By Tom Chambers, EnMart’s Sublimation Expert

As I mentioned in part one, EnMart puts sublimation paper into three categories.

1. High Release

2. Low, or Standard Release

3. Hybrid (combines properties of both)

High Release sublimation papers typically require much less time in the press to release the majority of their sublimation dye into the substrate.  This decreases your production time, and can increase your margins.  These papers work very well for lower dpi prints of artwork on fabrics or other “soft goods”, and may also provide slightly superior color transfer.  The trade off is that they typically don’t dry as fast, so if you are printing large numbers of sheets on your printer and allow the sheets to stack up, you may experience some smearing of the ink as one sheet feeds out on top of another, or even “tracking” where the feed wheels on your printer function like a blotter and pick up and deposit “tracks” of ink. You may also experience more instances of “blow out” on hard goods like ceramics and FRP, if the dye is released so quickly that the coating cannot absorb it at the same rate.  This class of paper may also be more susceptible to curling, printer jams, humidity, and other environmental issues.

Low or Standard Release papers usually have just the opposite properties.  They dry very quickly, so there is never any issue with smearing, and they work very very well on all hard goods like ceramics and FRP with little if any “blow out”.  On the other hand, they require much more time in the heat press to get the dye out.  Cutting the time down even a little can cause colors to be less vibrant than what you would get from a high release paper.  Long amounts of time in the heat press can also cause yellowing or other damage to coatings and fabrics.  However, this class of paper is virtually immune to paper jams or other environmental issues, and works equally well in a variety of printers and environments.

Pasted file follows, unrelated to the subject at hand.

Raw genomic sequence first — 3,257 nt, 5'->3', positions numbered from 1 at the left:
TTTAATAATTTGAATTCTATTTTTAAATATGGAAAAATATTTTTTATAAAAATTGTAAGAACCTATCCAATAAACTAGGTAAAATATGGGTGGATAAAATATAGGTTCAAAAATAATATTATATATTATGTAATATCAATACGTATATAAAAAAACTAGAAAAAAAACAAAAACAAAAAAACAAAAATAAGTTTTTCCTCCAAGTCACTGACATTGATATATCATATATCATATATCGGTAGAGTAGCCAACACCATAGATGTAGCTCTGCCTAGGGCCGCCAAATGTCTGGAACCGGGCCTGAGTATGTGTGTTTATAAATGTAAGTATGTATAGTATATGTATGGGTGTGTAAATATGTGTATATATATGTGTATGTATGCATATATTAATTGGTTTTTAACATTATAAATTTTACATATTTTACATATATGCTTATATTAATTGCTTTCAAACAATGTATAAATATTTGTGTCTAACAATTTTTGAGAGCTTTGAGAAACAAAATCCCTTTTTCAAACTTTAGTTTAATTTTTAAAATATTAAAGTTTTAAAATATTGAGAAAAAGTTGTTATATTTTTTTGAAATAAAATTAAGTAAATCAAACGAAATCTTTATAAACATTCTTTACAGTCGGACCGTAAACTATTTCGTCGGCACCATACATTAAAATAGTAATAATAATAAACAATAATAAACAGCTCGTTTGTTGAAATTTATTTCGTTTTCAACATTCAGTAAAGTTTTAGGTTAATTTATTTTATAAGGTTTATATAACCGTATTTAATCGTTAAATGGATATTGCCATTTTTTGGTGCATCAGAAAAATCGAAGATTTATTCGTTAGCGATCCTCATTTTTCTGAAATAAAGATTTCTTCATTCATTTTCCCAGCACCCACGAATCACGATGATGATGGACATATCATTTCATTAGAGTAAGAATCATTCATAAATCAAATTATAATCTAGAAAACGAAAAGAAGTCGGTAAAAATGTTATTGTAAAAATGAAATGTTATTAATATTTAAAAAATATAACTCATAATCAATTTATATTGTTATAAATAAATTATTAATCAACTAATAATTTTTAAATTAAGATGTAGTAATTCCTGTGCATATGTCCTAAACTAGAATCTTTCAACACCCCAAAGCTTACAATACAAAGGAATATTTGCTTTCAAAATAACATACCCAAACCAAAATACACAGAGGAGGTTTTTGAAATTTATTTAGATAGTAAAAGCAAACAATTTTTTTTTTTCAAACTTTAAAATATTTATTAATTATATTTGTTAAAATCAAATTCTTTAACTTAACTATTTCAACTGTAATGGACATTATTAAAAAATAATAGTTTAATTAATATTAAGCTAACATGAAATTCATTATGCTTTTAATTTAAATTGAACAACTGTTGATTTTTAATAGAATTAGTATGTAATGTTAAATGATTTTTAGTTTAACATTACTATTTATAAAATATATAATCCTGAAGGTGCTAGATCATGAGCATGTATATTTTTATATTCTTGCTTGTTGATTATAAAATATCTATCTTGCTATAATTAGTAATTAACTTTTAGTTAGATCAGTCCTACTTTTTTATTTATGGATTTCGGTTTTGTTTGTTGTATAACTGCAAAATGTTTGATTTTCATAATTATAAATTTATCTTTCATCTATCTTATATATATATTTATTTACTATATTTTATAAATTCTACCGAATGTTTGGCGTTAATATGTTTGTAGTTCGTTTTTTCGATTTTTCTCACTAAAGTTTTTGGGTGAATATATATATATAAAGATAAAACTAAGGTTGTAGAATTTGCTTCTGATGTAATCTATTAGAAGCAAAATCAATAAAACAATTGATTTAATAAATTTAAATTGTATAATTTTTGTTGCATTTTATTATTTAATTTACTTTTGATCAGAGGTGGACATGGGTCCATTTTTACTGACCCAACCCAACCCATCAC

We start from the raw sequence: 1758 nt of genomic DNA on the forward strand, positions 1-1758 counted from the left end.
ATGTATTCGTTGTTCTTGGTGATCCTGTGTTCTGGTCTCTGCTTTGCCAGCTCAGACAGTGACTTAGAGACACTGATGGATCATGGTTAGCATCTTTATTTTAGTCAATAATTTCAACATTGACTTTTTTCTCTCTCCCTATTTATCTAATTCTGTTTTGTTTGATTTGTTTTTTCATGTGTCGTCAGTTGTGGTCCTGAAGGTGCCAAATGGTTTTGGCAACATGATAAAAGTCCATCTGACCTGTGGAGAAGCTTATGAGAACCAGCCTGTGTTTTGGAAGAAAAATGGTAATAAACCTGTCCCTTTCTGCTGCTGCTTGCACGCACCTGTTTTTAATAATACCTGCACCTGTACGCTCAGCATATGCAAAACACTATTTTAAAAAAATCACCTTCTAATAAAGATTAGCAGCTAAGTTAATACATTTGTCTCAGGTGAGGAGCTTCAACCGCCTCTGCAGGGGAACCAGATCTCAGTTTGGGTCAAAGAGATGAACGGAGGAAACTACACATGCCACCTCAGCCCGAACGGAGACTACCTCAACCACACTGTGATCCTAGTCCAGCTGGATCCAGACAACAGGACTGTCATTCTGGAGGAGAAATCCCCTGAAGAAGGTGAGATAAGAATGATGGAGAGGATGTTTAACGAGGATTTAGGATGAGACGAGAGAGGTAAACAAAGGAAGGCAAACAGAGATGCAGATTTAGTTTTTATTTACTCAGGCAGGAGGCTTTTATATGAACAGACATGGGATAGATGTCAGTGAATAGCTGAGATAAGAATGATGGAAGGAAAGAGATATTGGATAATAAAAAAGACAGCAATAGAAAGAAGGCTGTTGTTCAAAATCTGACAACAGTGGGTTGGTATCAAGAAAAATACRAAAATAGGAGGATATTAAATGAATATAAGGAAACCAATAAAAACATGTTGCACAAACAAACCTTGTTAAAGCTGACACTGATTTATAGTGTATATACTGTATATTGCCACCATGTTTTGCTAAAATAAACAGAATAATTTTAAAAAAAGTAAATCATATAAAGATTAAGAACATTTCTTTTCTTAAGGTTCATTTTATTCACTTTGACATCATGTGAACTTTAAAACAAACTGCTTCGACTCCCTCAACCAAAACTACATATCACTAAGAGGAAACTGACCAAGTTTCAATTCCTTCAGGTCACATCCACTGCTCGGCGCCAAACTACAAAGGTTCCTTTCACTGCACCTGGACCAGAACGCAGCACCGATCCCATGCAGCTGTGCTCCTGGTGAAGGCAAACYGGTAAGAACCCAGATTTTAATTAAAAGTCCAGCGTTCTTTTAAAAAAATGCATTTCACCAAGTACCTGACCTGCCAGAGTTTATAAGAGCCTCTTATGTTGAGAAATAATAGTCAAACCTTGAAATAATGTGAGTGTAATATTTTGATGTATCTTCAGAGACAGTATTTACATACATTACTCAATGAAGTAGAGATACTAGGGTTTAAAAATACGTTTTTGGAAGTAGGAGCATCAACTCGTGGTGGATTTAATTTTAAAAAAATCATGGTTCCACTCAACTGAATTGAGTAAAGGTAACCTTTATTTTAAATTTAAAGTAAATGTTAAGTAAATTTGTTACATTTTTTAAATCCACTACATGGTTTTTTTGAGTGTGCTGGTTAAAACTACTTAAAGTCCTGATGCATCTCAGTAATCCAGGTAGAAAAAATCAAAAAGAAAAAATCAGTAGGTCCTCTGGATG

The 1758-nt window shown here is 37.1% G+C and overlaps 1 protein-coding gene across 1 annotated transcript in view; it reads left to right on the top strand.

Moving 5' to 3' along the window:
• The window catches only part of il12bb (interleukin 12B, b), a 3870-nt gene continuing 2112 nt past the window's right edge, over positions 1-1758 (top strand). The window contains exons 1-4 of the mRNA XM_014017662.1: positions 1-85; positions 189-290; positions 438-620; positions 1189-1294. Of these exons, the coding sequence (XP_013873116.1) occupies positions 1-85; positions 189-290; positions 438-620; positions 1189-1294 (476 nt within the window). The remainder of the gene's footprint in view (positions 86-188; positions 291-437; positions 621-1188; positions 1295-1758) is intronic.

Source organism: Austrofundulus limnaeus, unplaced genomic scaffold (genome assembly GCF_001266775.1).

As you may have guessed by now, Hybrid papers combine some of the properties of both High Release and Low Release papers.  There are a variety of hybrid papers out there, which run the gamut from the high release end with minimal smearing, to the low release end with more time required but better color.  In my opinion, hybrid papers are the best for all around use on all substrates.

I chose EnMart’s MPRES-II paper after a lot of problems with other sublimation papers and a long search and extensive testing.  MPRES-II is a general purpose hybrid paper, and is suitable for use in virtually all applications.  The time required in the heat press is closer to a high release than a low release paper, but still releases excellent quality color while drying almost instantly when printed so there is no smearing or tracking.  Enmart’s parent company uses this very paper to produce large numbers of sublimated patches for the rental uniform industry on a daily basis.

Ultimately, the choice of sublimation paper should be dictated by your needs and your production.  The final choice is all about what you need for what you are doing.  EnMart hopes to aid you in making that choice through posts like this one.

One thought on “The Quest for Fire … er … Sublimation Paper, Part 2

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